At the other end of the scale, just 25 per cent agree with one of the positive statements, while 60 per cent disagree: “The Conservative Party cares about helping all groups in society, not just the few.” In between are three statements that attract more mixed responses, with the proportions agreeing and disagreeing hovering between one-third and a half. Thus a plurality of 48-39 per cent agree that “the Conservatives are prepared to take the tough but necessary decisions the country needs.” Against that, more people disagree (48 per cent) than agree (34 per cent) that “the Conservative Party has changed for the better since its time in opposition,” while the public is evenly divided on the proposition that “David Cameron has no clear principles” (46 per cent agree, 42 per cent disagree).
On the age-old principle that the twin objectives of improving a party’s “brand” are to build on the positives and neutralise the negatives, the first half of the task is clear. The economy and deficit reduction provide Cameron with his best “re-elect me” message. Until recently, the Tories’ lead over Labour on managing Britain’s finances was offset to some extent by the figures, frequently and understandably exploited by Miliband, that even though Gross Domestic Product had started to grow again, living standards were stalled. This spring, the Tories may be able to fend off this argument. The glut of oil in world markets has reduced the cost of petrol, and fierce competition among supermarkets has cut the price of many basic groceries.
So Cameron has good reason to hope that he can sustain his personal lead over Miliband and win the argument on the economy. But, in my judgement, to win a clear overall majority he must also address his and his party’s dire negative ratings. What does this mean? A good place to start is the three million-plus voters who have deserted the Tories since the last election. Many have switched to Ukip, but there are also a fair number of don’t knows. (A few have defected to Labour, hardly any to the Liberal Democrats or Greens.) If the Tories are to win outright this May, they will have to woo back many of these deserters.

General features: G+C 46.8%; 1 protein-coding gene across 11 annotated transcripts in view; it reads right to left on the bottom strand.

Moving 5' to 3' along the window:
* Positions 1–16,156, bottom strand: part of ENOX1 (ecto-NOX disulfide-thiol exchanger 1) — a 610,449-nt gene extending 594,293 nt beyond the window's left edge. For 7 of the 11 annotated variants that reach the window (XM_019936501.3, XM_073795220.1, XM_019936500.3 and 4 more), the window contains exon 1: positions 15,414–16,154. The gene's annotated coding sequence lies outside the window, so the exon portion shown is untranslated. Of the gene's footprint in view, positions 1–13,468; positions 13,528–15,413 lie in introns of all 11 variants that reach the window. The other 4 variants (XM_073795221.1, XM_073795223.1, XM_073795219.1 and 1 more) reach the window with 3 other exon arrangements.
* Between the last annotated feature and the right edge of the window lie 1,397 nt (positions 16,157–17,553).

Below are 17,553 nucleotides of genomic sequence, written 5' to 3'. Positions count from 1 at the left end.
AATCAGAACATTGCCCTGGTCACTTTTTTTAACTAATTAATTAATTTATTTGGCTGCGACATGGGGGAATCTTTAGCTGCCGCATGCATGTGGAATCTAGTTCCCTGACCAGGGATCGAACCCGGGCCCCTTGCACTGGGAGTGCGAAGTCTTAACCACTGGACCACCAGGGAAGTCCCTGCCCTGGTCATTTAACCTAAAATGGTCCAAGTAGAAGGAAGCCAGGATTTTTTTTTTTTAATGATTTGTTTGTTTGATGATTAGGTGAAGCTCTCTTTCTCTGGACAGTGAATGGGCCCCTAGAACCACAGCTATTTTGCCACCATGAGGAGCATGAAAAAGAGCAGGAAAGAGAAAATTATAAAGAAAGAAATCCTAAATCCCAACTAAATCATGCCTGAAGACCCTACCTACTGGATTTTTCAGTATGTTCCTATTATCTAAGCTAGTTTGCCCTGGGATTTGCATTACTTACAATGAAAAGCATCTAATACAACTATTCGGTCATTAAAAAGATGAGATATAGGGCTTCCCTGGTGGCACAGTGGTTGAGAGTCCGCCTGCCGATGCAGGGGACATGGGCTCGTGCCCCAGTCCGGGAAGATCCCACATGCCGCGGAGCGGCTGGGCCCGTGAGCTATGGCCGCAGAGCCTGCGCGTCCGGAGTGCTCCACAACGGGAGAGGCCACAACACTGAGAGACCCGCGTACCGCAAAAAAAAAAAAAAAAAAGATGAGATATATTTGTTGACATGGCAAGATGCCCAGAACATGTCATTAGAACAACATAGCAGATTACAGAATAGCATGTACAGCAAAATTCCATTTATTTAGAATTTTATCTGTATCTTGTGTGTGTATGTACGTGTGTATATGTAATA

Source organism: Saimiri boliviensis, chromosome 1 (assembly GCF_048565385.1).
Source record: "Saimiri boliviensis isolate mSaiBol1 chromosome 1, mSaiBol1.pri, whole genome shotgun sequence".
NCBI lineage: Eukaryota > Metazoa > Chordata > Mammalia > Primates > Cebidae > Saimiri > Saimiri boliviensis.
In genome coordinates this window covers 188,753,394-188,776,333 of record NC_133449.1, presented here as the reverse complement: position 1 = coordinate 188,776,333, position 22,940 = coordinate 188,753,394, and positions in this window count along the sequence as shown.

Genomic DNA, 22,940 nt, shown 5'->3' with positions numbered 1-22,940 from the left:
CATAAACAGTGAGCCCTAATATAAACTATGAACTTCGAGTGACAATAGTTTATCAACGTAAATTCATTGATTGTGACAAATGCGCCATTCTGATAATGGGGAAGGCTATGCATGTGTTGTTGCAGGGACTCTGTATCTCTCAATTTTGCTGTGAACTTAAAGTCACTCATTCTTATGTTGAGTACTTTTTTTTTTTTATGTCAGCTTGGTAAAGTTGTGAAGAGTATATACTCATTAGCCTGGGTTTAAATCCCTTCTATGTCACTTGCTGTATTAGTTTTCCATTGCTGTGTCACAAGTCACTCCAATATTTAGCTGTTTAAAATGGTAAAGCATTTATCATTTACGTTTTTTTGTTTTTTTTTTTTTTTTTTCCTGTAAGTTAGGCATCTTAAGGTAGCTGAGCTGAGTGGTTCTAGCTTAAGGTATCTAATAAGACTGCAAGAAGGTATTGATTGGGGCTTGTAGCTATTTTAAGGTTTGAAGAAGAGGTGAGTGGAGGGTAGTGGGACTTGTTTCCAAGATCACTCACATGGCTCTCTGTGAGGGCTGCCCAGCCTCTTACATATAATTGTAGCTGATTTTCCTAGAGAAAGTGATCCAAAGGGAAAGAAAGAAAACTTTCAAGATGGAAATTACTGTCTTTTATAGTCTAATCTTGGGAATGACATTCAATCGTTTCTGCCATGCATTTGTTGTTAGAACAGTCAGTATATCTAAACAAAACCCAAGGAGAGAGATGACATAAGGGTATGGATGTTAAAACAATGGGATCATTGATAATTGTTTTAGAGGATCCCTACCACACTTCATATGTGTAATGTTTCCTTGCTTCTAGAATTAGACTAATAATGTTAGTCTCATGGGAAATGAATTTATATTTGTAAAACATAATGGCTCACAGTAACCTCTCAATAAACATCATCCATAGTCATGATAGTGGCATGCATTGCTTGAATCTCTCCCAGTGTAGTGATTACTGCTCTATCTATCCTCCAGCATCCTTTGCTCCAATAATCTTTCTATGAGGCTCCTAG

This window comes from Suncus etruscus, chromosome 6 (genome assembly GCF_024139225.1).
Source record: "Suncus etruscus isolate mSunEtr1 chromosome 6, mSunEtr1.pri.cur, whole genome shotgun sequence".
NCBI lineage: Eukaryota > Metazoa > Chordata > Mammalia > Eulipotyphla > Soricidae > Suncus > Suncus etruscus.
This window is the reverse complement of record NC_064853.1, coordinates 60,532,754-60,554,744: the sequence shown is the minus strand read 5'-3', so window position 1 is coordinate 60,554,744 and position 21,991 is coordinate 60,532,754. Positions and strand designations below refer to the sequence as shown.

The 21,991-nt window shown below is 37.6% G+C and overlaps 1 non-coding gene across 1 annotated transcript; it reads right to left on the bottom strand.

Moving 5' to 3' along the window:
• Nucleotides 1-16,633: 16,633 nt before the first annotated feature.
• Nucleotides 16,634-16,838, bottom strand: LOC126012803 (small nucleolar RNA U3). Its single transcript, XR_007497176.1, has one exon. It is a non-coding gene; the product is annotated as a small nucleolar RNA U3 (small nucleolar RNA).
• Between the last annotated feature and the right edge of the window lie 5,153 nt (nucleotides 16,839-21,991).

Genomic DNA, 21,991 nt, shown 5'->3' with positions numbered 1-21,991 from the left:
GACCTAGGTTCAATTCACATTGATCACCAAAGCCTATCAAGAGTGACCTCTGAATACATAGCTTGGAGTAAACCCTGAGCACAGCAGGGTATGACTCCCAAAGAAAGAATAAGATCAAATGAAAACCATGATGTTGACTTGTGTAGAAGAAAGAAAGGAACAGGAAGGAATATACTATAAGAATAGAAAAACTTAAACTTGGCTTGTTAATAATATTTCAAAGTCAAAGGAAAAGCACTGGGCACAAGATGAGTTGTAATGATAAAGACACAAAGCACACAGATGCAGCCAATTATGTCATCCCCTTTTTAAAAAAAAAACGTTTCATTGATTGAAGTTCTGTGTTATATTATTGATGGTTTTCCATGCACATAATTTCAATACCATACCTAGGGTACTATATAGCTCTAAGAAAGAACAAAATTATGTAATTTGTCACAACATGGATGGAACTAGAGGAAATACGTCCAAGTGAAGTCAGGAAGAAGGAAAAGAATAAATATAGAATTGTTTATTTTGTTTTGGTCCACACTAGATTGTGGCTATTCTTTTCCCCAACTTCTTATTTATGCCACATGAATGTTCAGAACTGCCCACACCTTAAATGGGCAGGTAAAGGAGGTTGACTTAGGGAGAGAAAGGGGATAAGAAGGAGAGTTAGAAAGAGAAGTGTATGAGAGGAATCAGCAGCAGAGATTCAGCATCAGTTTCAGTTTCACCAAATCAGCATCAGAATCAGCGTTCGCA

The anti-Tory message that chimes most with them is personal: “David Cameron doesn’t understand the lives of people like me.” Fully 74 per cent of defectors agree with this, against 61-64 per cent for the other widely-endorsed negatives.
There are two possible responses to this finding. One is that Cameron is toxic among a crucial group of voters and should be hidden as far as possible from public view. The other is that he must do more to regain the approval of many voters who supported him five years ago. Even if the first option makes theoretical sense (which I don’t think it does), it is wholly impractical. In modern elections party leaders are inevitably the focus of media attention. The Tories have no choice but to cast Cameron in the best possible light.
His problem, of course, is that as an old Etonian Oxford graduate from a prosperous family, he cannot escape being seen as a toff. But past, even posher Tory leaders have managed to persuade voters that they seek to advance the cause of the whole country, not just the rich and well-connected.
Cameron’s decision to send his children to state schools helps. But the best thing he can do is to develop policies that show he really is prepared to stamp on bad behaviour by banks and business—from tax avoidance and undeserved bonuses to backing the living wage campaign and then enforcing it rigorously. He could also retreat from his ill-judged “bedroom tax” on poor families. He may not be able to get voters to believe that “we are all in it together,” but he can at least seek to show that he and his ministers are actively committed to siding with the people against the plutocrats. A few angry looks from his well-heeled Oxfordshire constituents may be the price he must pay for securing a nation-wide majority in May.